"Senator John McCain just spent two weekends in a row in New Hampshire. Unlike some of the candidates who didn't run in 2000, he understands two important things about the state's presidential primary contest. One is the importance of the August before the primary. In August 1999, McCain solidified his base in New Hampshire, while George W. Bush all but ignored the state. McCain won the primary, though not the nomination.
The other thing McCain knows is that New Hampshire gives supposedly faltering front-runners a chance to come back. By campaigning intensely in the state, Al Gore effectively stamped Bill Bradley out in August 1999. Similarly, as insurgent Howard Dean focused on Iowa over New Hampshire in August 2003, John Kerry faced frustrated voters in New Hampshire — and ended up winning.
What McCain has in common this year with Gore and Kerry is that the press anointed all three as front-runners before the campaign began. The expectations for such "early favorites" are often based on polls taken so early that only the candidates with existing name recognition place well.
These expectations are also impossible to meet. As obscure candidates become known and gain a little ground in the polls, it suddenly looks as though the front-runner is in free fall. The money race is then affected by the press coverage and poll numbers, which make it harder for the "early favorites" to raise funds."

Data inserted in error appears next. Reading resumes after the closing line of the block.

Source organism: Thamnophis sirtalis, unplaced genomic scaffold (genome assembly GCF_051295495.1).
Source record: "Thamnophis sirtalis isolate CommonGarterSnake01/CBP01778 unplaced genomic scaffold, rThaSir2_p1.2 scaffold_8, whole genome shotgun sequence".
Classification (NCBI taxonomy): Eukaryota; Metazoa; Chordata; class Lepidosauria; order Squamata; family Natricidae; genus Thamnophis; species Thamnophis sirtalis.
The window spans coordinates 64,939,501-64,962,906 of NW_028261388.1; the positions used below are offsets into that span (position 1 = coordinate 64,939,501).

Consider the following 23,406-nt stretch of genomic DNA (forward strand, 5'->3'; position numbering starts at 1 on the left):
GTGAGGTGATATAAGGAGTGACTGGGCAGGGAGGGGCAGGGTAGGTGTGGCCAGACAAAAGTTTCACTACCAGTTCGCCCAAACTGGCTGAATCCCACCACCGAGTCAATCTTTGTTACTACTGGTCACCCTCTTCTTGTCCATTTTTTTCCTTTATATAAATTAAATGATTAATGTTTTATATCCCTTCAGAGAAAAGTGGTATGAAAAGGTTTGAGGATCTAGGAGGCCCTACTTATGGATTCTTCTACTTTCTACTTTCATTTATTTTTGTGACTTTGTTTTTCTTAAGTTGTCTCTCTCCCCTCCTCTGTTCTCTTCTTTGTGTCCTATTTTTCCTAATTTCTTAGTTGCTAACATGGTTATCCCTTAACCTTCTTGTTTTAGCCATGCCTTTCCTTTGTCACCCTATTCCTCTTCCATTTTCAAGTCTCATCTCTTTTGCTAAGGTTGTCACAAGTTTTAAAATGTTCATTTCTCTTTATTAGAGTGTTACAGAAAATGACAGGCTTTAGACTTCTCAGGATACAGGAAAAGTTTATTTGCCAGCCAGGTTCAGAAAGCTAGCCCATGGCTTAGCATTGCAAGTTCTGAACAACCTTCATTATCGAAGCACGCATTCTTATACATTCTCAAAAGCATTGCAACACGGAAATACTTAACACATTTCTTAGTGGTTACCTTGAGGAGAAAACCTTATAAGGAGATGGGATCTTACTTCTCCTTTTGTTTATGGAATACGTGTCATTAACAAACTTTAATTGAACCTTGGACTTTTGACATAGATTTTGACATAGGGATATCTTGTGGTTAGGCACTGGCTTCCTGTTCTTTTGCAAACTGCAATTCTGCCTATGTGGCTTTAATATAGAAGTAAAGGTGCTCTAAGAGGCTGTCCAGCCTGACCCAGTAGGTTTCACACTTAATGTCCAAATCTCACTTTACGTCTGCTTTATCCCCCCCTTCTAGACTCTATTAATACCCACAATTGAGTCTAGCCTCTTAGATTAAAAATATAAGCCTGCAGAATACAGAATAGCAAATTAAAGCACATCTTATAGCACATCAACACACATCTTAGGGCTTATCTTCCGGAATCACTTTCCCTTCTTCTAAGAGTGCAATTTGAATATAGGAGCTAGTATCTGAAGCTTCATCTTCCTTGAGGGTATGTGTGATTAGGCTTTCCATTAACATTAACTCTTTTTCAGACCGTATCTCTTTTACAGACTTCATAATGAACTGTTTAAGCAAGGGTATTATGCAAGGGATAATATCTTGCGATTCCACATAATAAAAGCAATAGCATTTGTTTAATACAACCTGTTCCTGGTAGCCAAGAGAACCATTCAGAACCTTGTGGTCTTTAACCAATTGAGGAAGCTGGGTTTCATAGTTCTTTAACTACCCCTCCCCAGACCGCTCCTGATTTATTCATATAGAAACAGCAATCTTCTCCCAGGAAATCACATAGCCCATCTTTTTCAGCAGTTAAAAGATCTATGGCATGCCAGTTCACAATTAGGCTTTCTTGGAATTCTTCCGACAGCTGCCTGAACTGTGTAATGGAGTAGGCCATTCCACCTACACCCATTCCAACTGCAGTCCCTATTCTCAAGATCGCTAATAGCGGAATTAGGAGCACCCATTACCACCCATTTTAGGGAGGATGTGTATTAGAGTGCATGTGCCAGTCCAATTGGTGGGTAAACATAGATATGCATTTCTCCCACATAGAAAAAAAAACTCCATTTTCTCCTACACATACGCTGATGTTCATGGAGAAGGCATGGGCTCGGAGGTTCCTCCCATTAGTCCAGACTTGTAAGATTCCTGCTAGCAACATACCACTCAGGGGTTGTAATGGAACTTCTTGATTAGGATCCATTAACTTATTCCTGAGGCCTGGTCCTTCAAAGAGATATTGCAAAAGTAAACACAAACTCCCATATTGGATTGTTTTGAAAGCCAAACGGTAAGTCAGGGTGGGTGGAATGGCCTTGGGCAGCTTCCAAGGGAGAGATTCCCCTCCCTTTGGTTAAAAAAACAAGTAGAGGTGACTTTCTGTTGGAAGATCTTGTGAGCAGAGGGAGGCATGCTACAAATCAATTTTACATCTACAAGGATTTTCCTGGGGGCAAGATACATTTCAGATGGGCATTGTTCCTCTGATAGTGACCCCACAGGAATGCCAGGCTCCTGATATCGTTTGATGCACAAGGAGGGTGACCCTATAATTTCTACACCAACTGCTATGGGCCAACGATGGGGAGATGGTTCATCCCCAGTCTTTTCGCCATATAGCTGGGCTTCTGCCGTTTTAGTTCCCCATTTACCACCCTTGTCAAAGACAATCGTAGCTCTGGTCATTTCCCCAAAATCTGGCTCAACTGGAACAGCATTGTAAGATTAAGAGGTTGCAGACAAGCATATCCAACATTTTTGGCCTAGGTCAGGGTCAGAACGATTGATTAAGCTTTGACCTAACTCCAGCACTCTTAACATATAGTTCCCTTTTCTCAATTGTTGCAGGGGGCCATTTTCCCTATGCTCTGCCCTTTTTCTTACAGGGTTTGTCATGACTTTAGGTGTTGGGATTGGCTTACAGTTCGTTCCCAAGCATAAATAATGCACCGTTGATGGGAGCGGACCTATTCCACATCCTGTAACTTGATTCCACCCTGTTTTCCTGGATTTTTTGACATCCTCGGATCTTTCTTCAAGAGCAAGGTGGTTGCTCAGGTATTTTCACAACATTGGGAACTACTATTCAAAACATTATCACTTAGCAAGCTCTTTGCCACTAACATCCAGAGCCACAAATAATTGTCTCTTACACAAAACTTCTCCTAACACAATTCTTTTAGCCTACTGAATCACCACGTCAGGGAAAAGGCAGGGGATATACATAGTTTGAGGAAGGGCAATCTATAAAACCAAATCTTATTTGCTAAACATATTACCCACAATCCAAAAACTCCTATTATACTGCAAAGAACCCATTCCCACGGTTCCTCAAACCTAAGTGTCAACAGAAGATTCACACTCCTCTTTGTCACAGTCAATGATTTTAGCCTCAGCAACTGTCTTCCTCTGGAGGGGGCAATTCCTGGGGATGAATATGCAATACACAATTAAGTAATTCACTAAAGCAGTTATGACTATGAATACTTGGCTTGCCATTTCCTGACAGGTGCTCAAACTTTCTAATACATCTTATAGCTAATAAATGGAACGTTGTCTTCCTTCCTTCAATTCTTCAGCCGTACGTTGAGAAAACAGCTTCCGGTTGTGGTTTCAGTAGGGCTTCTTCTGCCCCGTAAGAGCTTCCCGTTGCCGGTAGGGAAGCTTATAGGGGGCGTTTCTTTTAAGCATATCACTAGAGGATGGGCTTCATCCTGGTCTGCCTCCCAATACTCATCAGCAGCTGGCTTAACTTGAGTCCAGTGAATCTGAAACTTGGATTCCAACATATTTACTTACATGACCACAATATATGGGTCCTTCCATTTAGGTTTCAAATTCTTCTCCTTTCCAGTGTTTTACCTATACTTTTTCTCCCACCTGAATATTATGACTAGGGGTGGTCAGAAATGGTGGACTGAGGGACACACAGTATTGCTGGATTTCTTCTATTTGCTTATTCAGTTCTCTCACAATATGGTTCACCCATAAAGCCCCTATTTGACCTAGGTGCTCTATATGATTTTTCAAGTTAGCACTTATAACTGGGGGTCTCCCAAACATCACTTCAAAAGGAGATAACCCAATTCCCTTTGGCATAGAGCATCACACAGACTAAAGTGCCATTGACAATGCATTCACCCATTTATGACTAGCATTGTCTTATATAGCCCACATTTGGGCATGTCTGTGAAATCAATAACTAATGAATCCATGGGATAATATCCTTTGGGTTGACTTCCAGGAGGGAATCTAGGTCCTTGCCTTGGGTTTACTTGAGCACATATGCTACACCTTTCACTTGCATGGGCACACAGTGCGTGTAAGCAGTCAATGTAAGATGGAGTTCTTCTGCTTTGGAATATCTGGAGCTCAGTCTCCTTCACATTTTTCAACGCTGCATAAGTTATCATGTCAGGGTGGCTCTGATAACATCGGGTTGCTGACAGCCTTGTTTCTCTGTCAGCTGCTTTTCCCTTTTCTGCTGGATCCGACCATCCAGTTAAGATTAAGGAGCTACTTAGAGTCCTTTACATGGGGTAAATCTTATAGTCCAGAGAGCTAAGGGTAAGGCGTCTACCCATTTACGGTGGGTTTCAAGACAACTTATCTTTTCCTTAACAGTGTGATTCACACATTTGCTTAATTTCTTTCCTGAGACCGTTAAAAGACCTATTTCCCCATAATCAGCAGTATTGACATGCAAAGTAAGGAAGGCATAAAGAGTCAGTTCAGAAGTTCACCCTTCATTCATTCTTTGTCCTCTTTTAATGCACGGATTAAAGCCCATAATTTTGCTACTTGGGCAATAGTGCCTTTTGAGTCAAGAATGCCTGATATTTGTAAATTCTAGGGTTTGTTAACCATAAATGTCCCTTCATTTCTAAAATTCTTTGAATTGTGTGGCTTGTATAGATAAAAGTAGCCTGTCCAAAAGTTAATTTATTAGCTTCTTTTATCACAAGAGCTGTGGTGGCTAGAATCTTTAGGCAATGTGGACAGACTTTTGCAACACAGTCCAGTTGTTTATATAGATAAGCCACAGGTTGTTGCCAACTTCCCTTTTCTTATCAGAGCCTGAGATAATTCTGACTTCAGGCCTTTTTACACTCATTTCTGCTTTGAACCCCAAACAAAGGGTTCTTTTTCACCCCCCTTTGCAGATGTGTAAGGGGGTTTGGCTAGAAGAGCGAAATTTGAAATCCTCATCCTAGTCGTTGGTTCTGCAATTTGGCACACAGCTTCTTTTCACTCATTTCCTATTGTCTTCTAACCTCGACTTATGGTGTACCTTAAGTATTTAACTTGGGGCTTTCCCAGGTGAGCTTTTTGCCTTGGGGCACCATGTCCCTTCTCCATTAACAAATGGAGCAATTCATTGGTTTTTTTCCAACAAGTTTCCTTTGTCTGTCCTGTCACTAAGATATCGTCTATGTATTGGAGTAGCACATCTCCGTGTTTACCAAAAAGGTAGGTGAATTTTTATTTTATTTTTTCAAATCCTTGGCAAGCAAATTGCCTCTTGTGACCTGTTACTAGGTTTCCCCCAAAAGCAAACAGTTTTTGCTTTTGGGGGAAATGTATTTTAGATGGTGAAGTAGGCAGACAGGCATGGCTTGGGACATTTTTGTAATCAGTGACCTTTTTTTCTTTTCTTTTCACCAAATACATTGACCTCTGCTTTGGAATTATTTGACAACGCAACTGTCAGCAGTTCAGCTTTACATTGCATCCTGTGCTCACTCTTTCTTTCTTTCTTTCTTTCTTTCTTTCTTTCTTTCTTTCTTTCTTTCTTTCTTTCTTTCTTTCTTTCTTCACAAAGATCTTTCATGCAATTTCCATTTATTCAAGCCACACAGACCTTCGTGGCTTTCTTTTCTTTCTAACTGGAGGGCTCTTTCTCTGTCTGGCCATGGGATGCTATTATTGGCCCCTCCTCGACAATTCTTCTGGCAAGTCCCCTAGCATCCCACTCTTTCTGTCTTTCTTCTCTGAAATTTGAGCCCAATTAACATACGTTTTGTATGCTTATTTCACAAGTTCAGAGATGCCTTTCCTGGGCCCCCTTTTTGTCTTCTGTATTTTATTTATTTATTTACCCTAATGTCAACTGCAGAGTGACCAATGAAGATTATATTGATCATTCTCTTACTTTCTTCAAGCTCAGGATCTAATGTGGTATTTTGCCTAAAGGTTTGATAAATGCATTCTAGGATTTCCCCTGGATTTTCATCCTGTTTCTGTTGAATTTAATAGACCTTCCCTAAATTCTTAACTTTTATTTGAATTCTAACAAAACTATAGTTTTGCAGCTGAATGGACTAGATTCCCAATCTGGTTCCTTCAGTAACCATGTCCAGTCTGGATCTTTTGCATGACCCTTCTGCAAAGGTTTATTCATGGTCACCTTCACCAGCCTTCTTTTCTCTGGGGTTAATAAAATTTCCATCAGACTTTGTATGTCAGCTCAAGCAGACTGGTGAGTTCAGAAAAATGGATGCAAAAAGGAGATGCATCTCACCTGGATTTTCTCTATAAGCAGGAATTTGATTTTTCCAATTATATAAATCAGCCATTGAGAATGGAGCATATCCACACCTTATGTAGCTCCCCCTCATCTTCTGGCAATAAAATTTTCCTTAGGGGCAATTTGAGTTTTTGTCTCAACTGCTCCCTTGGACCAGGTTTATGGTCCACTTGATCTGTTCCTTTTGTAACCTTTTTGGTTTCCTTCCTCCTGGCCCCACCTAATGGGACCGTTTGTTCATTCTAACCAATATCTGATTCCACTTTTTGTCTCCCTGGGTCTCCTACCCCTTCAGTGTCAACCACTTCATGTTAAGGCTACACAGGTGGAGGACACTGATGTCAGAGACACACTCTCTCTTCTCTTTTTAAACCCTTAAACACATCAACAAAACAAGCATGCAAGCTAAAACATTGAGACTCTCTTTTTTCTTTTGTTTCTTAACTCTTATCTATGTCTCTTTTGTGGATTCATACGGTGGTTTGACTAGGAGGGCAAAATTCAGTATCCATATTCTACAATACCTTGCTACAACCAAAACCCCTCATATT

To read Jennifer Donahue's opt-ed in its entirety, visit www.boston.com/news/nation/articles/2007/08/21/mccain_understands_granite_state.
Photo by Doug Minor
Did you miss the original TV broadcasts of the CNN Democratic and Republican debates on June 3 and 5? CNN has made the debate coverage available to the public without restrictions – a first from a major news network.
Saint Anselm College has posted the video from the debates online for public viewing at http://saintanselm.blip.tv or you can watch the debates in the video player at the bottom of this post. Because of large file sizes, each debate is divided into four parts (Parts 1-4).
Debate Footage on CNN.com
You may also watch the debates on the CNN Web site through their video stream feed or download the debates for playback on your computer or video iPod.
Saint Anselm Debate Footage
Player Directions: To skip ahead in the above player, just click the forward button. To go back, click the back button. The video starts with the democratic debates on June 3. Click the forward button four times to listen to the CNN Republican debate.